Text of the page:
behind the scenes

Now that the play is over and I’ve had some time to process the last month and a half, I’m ready to say more. Here’s what I haven’t told you: For the duration of the show, I dealt with panic attacks and anxiety.

This was the second time I’ve dealt with this. The first time was a few years ago when I was the lead in another play in which, over the course of the rehearsal period, there were a series of unfortunate events that gradually caused my routine theater jitters to morph into panic attacks. Being in front of people has always made me intensely nervous (just reading scripture at church, I get queasy, short of breath, and shaky), but I’d never dealt with anxiety or panic before until, suddenly, I was completely engulfed by it. By the time I began to get proper medical care, it was already too late: my brain was so flooded that it was impossible for me to trust myself to be present to the role on stage. A few days before the show went up, I made the excruciating decision to step down.

I was shattered. Never before had I lost myself so completely. My mind was . . . gone. I had no perspective, no grounding, no center. I was like a different person entirely. The whole experience was utterly disorienting.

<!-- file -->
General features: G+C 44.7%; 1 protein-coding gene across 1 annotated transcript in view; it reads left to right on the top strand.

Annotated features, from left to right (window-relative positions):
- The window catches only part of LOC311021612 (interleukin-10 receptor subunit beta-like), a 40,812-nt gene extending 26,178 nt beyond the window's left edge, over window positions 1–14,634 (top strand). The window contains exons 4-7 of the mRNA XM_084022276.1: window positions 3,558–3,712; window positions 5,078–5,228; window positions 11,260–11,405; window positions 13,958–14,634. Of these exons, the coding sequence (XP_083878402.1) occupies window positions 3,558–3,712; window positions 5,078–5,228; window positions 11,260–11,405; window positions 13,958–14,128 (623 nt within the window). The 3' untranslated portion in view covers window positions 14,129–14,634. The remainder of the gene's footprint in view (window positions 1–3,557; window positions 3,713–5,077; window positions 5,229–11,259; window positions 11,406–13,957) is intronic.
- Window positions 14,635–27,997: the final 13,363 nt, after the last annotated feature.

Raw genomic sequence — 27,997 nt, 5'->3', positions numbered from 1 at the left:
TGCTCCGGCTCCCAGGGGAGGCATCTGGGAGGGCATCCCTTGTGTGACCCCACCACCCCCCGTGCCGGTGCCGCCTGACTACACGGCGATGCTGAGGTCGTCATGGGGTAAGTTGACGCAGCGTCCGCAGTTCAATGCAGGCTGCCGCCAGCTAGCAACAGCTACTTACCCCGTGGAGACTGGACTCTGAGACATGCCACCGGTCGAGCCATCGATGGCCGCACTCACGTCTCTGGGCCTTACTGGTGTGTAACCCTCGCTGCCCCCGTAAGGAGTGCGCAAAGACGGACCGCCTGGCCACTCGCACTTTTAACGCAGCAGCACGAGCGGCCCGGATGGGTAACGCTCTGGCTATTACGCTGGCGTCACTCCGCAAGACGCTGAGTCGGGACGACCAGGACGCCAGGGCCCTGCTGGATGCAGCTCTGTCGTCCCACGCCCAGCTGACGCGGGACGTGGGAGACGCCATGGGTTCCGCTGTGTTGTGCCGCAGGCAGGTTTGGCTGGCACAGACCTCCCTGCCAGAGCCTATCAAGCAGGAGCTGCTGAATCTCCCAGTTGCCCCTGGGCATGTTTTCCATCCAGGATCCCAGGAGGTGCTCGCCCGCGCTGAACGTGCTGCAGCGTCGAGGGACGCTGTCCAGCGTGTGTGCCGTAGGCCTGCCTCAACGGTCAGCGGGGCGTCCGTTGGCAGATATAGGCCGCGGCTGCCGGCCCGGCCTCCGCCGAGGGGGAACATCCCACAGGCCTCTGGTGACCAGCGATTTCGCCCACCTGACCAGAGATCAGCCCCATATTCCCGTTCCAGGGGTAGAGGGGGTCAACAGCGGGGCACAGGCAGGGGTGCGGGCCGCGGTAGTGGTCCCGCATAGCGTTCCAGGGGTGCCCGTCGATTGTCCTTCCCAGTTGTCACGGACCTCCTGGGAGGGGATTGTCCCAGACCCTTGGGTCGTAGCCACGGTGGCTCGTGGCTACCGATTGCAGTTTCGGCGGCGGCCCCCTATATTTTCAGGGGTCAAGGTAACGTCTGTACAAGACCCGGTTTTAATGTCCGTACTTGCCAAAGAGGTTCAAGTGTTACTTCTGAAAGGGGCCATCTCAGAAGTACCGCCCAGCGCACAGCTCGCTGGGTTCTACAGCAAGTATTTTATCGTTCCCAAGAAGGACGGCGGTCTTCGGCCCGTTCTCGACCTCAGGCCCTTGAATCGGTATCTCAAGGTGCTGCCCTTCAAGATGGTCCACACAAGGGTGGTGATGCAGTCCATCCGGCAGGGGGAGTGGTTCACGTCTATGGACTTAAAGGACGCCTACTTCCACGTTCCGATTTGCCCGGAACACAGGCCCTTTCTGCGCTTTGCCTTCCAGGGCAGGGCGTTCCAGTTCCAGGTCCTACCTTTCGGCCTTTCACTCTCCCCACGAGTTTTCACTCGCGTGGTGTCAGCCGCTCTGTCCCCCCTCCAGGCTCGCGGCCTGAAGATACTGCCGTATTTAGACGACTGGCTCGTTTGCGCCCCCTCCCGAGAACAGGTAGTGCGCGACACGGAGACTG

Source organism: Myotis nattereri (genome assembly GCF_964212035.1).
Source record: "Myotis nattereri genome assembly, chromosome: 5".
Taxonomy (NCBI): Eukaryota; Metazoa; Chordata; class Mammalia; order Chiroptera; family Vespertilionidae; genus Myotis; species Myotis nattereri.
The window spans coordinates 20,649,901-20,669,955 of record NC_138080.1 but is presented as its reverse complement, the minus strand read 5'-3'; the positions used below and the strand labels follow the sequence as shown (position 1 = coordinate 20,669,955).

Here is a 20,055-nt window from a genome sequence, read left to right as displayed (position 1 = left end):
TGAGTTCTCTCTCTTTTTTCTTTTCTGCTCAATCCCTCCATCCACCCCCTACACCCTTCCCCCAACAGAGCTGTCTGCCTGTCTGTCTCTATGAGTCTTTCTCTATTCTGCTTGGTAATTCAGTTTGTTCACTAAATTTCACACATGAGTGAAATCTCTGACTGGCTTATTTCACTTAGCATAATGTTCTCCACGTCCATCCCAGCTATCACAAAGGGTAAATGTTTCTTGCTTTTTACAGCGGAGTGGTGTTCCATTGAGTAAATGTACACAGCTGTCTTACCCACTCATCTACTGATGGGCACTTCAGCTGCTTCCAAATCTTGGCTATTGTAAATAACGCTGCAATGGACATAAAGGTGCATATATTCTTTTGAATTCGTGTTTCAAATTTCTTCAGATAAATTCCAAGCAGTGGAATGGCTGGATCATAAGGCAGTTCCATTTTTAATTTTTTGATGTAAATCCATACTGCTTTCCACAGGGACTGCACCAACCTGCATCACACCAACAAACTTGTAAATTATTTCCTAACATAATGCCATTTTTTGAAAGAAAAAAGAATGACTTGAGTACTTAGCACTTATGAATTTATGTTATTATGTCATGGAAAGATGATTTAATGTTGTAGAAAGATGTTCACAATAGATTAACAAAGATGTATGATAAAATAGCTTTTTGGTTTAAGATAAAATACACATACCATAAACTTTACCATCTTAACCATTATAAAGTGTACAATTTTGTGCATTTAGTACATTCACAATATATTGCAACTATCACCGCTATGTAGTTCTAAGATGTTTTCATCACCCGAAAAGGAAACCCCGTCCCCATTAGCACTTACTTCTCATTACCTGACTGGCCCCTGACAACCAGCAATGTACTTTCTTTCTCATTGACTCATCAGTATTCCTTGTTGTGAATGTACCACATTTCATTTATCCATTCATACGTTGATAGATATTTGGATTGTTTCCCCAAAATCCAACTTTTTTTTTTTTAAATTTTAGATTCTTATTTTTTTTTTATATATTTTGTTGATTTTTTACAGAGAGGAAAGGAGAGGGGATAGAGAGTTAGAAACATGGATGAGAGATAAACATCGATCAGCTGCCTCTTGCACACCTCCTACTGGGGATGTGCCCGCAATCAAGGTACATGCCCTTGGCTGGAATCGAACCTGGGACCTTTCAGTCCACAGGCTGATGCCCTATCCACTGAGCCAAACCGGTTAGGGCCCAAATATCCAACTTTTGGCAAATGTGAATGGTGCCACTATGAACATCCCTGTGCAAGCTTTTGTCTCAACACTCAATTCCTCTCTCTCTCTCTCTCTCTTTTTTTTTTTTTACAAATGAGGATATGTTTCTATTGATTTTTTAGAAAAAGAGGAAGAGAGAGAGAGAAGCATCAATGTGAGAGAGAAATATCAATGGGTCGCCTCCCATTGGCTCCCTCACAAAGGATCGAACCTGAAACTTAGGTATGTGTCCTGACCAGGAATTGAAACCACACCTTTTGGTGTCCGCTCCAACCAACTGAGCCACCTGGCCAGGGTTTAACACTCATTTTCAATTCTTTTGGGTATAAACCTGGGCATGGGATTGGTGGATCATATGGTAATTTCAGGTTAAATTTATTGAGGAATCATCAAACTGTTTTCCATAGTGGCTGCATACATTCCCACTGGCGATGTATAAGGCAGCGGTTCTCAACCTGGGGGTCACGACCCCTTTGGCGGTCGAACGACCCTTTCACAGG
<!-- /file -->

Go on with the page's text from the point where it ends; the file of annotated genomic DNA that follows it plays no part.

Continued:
Since then, I’ve been in another play (though not as the lead) so I thought I was over it, or that the experience was just a freak incident or something to do with perimenopause or whatever. But then during the first rehearsal for Tiny Beautiful Things, I had a panic attack. I didn’t let on, but by the time I got home that night, it was full-blown. All my nervous excitement had been replaced with sheer, gut-wrenching terror. I felt trapped. Frozen in place. Like someone was pointing a gun at me and I couldn’t move.

Right away, I knew I had to rethink whether or not I could proceed.

The very next day, I met with the director. “You can do this,” she said, squeezing my hand. “I absolutely believe you can, but I will never ask you to do something that doesn’t feel right to you.” 

This play is lowstakes, she said. In fact, she had just three priorities for the play and they were, in order of importance:

1) Healthy actors. 
2) A fun and safe rehearsal space.
3) The play.

“What if we get two weeks into rehearsals and I have to back out?” I asked.

“Then someone else will take the part. Actually, I’ll go ahead and privately arrange for you to have an understudy.”

“What if we get to opening night and I can’t do it?”

“Then the play doesn’t happen but so what — it’s just a play.”